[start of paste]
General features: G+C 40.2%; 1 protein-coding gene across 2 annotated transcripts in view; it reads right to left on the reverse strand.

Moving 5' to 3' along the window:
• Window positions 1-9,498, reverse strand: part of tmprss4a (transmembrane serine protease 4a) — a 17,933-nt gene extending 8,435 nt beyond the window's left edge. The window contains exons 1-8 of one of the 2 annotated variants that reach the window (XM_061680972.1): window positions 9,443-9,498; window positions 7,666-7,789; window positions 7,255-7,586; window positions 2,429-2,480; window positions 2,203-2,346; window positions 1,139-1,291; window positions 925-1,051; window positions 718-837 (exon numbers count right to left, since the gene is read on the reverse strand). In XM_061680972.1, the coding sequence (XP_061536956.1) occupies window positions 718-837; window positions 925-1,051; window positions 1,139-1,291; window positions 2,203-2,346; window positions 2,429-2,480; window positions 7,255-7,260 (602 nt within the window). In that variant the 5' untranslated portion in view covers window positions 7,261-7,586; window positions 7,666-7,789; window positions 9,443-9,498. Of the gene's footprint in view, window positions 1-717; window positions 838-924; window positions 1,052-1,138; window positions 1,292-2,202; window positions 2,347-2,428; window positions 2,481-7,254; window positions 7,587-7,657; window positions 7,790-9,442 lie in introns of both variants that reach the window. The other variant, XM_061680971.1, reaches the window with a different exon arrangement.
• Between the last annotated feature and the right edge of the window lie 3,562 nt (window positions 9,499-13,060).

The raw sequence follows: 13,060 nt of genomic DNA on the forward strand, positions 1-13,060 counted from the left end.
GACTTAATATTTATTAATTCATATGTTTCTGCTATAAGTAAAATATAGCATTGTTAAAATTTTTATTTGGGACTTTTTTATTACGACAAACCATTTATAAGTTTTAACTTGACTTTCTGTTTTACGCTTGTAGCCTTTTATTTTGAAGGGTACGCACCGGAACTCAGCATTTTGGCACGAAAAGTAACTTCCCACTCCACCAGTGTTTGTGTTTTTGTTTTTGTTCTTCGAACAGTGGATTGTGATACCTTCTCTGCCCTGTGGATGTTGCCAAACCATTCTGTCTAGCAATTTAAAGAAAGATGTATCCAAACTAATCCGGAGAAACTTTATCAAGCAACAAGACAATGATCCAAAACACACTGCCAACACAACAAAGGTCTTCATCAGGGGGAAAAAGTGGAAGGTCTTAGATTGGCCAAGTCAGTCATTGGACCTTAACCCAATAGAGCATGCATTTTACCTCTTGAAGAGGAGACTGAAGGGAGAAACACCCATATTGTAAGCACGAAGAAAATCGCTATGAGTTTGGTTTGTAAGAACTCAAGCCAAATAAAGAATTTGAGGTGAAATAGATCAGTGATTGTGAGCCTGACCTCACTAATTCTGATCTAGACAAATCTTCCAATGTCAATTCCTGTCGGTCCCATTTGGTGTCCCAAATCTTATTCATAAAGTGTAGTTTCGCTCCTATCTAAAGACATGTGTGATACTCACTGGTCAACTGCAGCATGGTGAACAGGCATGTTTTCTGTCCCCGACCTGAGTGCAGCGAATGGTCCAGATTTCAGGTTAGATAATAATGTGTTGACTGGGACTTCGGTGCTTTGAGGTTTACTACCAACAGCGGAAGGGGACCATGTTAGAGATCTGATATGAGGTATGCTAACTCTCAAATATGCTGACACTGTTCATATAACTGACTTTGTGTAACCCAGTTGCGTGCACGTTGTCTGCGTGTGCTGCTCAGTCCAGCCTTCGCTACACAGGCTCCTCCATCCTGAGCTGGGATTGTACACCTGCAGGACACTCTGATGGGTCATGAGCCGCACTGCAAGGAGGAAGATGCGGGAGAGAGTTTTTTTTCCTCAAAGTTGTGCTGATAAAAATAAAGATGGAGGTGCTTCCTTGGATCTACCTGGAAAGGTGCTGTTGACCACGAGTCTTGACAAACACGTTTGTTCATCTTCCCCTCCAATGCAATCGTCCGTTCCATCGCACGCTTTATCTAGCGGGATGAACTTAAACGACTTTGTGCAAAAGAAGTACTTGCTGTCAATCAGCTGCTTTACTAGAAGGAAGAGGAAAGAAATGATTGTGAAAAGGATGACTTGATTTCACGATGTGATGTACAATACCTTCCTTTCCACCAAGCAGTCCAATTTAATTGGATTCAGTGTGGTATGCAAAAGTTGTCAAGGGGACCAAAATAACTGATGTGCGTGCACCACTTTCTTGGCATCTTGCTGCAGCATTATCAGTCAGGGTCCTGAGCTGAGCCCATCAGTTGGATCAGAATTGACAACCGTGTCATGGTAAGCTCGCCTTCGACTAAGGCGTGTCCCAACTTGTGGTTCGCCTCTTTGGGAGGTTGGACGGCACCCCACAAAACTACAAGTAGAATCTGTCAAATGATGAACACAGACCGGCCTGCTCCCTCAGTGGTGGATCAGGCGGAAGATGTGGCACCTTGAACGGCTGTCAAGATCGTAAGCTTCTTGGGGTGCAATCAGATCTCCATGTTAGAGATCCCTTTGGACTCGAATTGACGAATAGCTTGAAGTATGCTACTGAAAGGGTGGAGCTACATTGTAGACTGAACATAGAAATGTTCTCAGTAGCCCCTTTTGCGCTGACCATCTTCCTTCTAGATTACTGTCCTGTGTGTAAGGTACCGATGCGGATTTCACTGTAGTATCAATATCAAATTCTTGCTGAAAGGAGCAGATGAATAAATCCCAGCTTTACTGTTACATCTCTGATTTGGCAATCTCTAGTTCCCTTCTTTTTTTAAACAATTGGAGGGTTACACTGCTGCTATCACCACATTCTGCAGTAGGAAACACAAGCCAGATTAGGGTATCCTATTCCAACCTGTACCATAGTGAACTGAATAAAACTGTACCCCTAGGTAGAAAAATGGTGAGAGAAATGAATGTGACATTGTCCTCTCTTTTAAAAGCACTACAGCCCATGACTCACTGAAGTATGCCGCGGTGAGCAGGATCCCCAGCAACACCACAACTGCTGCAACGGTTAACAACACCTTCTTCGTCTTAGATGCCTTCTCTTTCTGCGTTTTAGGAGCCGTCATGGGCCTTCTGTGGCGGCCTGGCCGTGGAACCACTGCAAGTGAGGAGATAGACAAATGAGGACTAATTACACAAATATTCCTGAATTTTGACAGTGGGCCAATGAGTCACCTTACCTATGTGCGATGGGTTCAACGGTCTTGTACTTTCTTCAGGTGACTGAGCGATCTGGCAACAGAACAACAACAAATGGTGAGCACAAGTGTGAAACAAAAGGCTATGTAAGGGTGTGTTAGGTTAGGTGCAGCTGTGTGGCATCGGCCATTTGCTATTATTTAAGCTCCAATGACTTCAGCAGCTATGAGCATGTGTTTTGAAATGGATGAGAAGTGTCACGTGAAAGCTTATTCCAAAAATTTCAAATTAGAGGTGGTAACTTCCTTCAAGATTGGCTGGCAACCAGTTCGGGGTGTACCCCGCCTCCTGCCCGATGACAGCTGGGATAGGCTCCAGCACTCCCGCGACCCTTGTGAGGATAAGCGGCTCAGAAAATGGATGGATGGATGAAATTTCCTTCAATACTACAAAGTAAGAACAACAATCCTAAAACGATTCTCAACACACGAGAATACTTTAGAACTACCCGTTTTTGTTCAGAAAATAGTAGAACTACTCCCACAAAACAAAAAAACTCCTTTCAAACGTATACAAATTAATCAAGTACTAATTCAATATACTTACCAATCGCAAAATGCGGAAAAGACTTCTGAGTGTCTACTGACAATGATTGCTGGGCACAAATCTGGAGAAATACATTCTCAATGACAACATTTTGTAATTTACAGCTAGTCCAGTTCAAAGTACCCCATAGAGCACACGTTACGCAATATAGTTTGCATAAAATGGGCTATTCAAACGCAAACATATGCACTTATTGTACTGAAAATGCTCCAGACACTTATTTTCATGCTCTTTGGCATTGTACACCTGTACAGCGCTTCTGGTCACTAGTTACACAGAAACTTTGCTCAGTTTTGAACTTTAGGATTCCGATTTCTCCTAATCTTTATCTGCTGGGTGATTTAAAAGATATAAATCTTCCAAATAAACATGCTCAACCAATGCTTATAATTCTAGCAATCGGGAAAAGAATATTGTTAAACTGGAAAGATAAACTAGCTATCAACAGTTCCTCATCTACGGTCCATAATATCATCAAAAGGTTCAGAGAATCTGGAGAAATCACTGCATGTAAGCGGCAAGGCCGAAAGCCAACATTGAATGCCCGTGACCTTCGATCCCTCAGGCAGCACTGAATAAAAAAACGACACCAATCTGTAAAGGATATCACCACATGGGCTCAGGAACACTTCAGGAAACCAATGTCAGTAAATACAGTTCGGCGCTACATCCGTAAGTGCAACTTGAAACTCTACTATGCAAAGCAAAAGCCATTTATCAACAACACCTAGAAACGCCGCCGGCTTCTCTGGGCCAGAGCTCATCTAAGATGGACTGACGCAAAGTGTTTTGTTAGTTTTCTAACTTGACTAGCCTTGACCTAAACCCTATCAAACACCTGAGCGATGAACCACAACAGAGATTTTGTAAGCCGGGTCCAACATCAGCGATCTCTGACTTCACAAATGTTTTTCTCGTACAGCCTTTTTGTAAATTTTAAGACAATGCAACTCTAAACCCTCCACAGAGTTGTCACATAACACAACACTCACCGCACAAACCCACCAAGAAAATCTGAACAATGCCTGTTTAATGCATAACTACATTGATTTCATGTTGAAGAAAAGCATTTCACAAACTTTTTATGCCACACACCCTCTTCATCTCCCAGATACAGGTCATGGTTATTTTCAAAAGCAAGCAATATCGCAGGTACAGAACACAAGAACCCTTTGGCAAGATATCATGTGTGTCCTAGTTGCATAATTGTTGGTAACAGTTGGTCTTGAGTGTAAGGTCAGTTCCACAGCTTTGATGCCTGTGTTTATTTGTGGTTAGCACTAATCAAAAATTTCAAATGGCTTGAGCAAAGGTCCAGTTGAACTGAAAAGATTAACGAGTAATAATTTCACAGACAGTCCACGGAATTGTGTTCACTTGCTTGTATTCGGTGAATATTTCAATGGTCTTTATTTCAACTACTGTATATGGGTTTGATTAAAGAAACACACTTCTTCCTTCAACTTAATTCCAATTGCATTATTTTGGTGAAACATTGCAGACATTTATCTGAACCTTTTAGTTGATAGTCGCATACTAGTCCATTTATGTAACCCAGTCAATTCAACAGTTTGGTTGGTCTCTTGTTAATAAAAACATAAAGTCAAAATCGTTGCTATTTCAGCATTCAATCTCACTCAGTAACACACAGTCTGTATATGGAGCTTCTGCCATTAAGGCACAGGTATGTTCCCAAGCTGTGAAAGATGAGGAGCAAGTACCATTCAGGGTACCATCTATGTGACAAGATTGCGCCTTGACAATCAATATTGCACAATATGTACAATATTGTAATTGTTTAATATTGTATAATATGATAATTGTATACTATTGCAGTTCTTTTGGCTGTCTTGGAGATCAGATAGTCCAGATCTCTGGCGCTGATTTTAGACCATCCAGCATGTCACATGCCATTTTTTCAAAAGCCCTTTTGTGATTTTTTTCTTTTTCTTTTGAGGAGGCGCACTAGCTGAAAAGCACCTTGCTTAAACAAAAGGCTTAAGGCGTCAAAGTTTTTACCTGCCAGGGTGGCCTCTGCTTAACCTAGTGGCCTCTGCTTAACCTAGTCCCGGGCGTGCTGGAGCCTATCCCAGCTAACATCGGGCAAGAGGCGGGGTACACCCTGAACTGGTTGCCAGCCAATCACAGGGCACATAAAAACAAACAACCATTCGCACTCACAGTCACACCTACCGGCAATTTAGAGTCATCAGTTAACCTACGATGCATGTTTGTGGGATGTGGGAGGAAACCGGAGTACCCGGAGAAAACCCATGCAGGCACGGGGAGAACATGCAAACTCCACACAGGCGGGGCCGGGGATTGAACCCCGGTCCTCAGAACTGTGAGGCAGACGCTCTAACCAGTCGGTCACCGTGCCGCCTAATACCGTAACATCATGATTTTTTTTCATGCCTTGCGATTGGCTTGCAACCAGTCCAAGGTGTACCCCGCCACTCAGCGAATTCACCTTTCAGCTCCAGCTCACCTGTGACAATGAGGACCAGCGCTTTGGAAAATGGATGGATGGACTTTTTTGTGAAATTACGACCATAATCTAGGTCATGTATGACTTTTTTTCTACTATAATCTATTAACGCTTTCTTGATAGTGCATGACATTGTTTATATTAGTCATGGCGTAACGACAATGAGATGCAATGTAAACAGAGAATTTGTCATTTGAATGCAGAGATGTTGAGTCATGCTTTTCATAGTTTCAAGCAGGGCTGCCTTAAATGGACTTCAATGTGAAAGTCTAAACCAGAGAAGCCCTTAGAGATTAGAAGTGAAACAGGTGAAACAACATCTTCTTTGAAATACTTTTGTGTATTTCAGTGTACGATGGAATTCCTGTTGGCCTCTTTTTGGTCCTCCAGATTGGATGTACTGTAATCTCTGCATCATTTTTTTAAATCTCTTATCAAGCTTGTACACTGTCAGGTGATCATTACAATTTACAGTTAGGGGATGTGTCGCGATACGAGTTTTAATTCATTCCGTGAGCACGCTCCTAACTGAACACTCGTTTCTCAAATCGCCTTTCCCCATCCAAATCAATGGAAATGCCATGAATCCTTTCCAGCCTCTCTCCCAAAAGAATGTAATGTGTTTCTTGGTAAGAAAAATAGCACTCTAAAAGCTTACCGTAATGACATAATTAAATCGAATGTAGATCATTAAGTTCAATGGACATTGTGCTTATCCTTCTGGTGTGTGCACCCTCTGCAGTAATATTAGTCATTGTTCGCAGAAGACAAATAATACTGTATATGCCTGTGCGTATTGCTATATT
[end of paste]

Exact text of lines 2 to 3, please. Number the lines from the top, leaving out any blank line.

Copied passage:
Moving 5' to 3' along the window:
• Window positions 1-9,498, reverse strand: part of tmprss4a (transmembrane serine protease 4a) — a 17,933-nt gene extending 8,435 nt beyond the window's left edge. The window contains exons 1-8 of one of the 2 annotated variants that reach the window (XM_061680972.1): window positions 9,443-9,498; window positions 7,666-7,789; window positions 7,255-7,586; window positions 2,429-2,480; window positions 2,203-2,346; window positions 1,139-1,291; window positions 925-1,051; window positions 718-837 (exon numbers count right to left, since the gene is read on the reverse strand). In XM_061680972.1, the coding sequence (XP_061536956.1) occupies window positions 718-837; window positions 925-1,051; window positions 1,139-1,291; window positions 2,203-2,346; window positions 2,429-2,480; window positions 7,255-7,260 (602 nt within the window). In that variant the 5' untranslated portion in view covers window positions 7,261-7,586; window positions 7,666-7,789; window positions 9,443-9,498. Of the gene's footprint in view, window positions 1-717; window positions 838-924; window positions 1,052-1,138; window positions 1,292-2,202; window positions 2,347-2,428; window positions 2,481-7,254; window positions 7,587-7,657; window positions 7,790-9,442 lie in introns of both variants that reach the window. The other variant, XM_061680971.1, reaches the window with a different exon arrangement.